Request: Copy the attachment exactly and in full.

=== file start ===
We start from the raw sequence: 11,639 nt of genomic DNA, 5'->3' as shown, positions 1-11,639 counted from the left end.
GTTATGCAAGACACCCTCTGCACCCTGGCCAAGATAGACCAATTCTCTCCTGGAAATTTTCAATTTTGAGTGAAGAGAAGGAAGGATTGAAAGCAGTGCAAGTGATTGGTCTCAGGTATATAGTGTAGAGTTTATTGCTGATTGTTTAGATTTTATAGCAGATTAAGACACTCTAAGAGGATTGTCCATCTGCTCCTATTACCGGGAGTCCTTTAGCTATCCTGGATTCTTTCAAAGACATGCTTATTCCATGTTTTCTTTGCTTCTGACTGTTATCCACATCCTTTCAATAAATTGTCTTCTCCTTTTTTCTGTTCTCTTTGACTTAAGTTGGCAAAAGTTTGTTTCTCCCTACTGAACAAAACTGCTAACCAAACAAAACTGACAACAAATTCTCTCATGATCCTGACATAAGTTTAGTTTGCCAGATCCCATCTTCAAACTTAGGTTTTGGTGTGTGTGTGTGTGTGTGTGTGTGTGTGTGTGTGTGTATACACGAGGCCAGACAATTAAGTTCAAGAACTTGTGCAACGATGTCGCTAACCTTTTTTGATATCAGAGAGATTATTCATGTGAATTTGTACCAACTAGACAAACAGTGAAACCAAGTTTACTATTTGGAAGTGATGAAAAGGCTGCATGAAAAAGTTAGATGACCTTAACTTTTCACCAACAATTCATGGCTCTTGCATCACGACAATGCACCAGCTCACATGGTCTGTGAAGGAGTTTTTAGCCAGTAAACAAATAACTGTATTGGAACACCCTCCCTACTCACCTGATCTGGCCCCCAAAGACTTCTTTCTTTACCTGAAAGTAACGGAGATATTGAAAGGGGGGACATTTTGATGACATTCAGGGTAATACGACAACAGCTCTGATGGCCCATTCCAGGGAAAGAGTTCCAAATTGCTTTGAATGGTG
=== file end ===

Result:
We start from the raw sequence: 11,639 nt of genomic DNA, 5'->3' as shown, positions 1-11,639 counted from the left end.
GTTATGCAAGACACCCTCTGCACCCTGGCCAAGATAGACCAATTCTCTCCTGGAAATTTTCAATTTTGAGTGAAGAGAAGGAAGGATTGAAAGCAGTGCAAGTGATTGGTCTCAGGTATATAGTGTAGAGTTTATTGCTGATTGTTTAGATTTTATAGCAGATTAAGACACTCTAAGAGGATTGTCCATCTGCTCCTATTACCGGGAGTCCTTTAGCTATCCTGGATTCTTTCAAAGACATGCTTATTCCATGTTTTCTTTGCTTCTGACTGTTATCCACATCCTTTCAATAAATTGTCTTCTCCTTTTTTCTGTTCTCTTTGACTTAAGTTGGCAAAAGTTTGTTTCTCCCTACTGAACAAAACTGCTAACCAAACAAAACTGACAACAAATTCTCTCATGATCCTGACATAAGTTTAGTTTGCCAGATCCCATCTTCAAACTTAGGTTTTGGTGTGTGTGTGTGTGTGTGTGTGTGTGTGTGTGTGTGTATACACGAGGCCAGACAATTAAGTTCAAGAACTTGTGCAACGATGTCGCTAACCTTTTTTGATATCAGAGAGATTATTCATGTGAATTTGTACCAACTAGACAAACAGTGAAACCAAGTTTACTATTTGGAAGTGATGAAAAGGCTGCATGAAAAAGTTAGATGACCTTAACTTTTCACCAACAATTCATGGCTCTTGCATCACGACAATGCACCAGCTCACATGGTCTGTGAAGGAGTTTTTAGCCAGTAAACAAATAACTGTATTGGAACACCCTCCCTACTCACCTGATCTGGCCCCCAAAGACTTCTTTCTTTACCTGAAAGTAACGGAGATATTGAAAGGGGGGACATTTTGATGACATTCAGGGTAATACGACAACAGCTCTGATGGCCCATTCCAGGGAAAGAGTTCCAAATTGCTTTGAATGGTG